What would you call a "small" or "medium" language in regards to the number of speakers? I suppose a "big" language would be Mandarin, English, Spanish, Arabic. Small would be Greenlandic or Faroese. Would there be any convention on what a medium-sized language is? For instance, would you refer to Norwegian as a "small" language?
If you compare it with all the languages spoken worldwide, Norwegian is a fairly large language:
A small language would be something with <= 1000 speakers maybe, i.e. in the graph something below 10^3 on the y-axis, for example Pwapwâ, counting no more than 40 speakers according to Ethnologue:
Compared to that, Norwegian, being a national language with 4,741,780 speakers according to Ethnologue, is huge.
Totally depends on context, though. Of course, compared to English, Mandarin or Spanish, something like Norwegian might seem small. On the other hand, when talking about severely endangered languages which are only spoken by a handful of people, i.e. less than 100 or so, a language with several 1000 speakers would be not be considered very small.
I think you might draw the line at about the middle on the vertical scale in the graphs above; the languages in the rather dense area (around 10^4 speakers) would be considered medium-size compared world-wide, the ones above with several 10,000 speakers or more rather large, and the languages further below with less than ~1000 speakers would be considered small.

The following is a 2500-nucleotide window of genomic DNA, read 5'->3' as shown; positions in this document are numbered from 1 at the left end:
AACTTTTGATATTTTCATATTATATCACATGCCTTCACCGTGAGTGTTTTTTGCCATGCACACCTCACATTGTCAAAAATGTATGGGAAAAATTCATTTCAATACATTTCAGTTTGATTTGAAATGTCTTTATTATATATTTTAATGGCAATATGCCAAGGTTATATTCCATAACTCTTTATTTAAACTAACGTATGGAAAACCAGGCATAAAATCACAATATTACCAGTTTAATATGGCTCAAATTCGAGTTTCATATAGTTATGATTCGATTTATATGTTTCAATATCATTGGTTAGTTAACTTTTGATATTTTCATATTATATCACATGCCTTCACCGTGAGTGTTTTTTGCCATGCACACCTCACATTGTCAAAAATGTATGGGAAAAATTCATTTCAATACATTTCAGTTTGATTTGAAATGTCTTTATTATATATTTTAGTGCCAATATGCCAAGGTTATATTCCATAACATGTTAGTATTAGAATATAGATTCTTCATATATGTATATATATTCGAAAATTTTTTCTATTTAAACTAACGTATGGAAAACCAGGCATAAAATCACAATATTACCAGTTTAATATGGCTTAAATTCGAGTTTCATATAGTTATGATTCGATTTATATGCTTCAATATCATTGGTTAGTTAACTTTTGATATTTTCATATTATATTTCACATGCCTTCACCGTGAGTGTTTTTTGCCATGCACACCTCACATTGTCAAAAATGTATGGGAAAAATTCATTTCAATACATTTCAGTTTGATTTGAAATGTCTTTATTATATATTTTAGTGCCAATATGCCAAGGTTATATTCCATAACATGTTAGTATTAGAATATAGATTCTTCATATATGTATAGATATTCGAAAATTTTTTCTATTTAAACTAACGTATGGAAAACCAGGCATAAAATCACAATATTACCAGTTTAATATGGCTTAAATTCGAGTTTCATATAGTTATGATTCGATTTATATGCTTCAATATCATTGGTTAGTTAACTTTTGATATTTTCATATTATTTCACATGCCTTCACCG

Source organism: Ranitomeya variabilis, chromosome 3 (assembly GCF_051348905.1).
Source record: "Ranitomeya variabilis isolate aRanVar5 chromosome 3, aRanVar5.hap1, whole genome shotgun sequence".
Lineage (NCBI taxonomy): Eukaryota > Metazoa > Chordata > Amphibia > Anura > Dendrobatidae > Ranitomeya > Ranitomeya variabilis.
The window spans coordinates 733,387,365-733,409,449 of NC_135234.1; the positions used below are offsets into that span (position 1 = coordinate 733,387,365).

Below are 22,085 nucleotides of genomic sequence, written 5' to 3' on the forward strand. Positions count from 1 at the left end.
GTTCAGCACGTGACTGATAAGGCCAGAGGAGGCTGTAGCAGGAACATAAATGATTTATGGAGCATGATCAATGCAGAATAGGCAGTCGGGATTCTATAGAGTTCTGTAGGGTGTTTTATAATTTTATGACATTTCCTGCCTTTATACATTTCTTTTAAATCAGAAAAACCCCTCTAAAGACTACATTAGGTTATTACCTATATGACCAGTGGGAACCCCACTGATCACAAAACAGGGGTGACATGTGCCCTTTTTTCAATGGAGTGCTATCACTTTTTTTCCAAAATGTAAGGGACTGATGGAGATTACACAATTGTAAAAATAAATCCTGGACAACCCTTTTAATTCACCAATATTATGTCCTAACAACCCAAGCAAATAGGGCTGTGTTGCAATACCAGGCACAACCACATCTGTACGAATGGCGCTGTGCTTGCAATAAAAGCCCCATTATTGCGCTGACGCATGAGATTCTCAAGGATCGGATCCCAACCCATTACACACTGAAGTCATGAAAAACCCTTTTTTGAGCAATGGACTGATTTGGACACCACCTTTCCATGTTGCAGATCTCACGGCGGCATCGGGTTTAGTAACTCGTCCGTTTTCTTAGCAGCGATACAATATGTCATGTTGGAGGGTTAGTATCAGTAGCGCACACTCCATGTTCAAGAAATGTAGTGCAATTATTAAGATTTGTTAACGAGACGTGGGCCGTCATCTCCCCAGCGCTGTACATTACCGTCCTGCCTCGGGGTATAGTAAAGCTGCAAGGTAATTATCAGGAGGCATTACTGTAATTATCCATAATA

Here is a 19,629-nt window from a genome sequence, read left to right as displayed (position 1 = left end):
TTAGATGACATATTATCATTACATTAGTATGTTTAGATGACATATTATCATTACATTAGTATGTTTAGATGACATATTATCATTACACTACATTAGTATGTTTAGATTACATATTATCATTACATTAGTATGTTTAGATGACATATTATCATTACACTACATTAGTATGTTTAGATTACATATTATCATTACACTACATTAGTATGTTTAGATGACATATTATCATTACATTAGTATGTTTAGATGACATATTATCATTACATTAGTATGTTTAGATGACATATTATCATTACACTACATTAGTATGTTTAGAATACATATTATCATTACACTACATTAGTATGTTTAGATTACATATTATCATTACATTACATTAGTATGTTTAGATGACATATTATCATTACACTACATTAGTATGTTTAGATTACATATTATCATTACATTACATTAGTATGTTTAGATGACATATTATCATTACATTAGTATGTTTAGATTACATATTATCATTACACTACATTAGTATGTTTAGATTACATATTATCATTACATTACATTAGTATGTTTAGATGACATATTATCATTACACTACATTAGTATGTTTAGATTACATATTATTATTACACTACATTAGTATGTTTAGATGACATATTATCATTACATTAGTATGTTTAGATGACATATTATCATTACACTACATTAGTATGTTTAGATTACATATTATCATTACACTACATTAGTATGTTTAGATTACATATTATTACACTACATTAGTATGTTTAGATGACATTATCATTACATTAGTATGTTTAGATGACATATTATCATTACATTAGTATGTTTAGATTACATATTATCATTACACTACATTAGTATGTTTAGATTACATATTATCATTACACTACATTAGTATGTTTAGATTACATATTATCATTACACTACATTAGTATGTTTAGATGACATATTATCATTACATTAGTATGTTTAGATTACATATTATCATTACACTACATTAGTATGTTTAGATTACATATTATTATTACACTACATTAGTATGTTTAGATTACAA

This also shows when looking at the distribution in a table:
As you can see, only 5% of langauges have a million speakers, only 1.3% have at least 10 million, and a mere 0.1% of languages worldwide has more than 100 million speakers. This is statistically nothing.
The slightly-below-median, with 44.4% cumulative, is at 10,000 <= n < 100,000. The other slightly-more-than-half counts less then 10,000 speakers.
Of course, Greenlandic or Faroese seems tiny compred to something like English or Mandarin with several hundred Million speakers, but these 0.1% (!) can not be taken as a reference of measurement. The vast majority of the world's ~7000 languages counts significantly less speakers, as the above table shows, and relative values like "small" and "large" should be normalized by the total distribution of speakers across languages rather than exceptionally extreme values like Spanish or Standard Arabic.
As a rule of thumb, if even a non-linguist knows about a language's existence (like Norwegian, Greenlandic or Faroese), it's probably relatively large ;)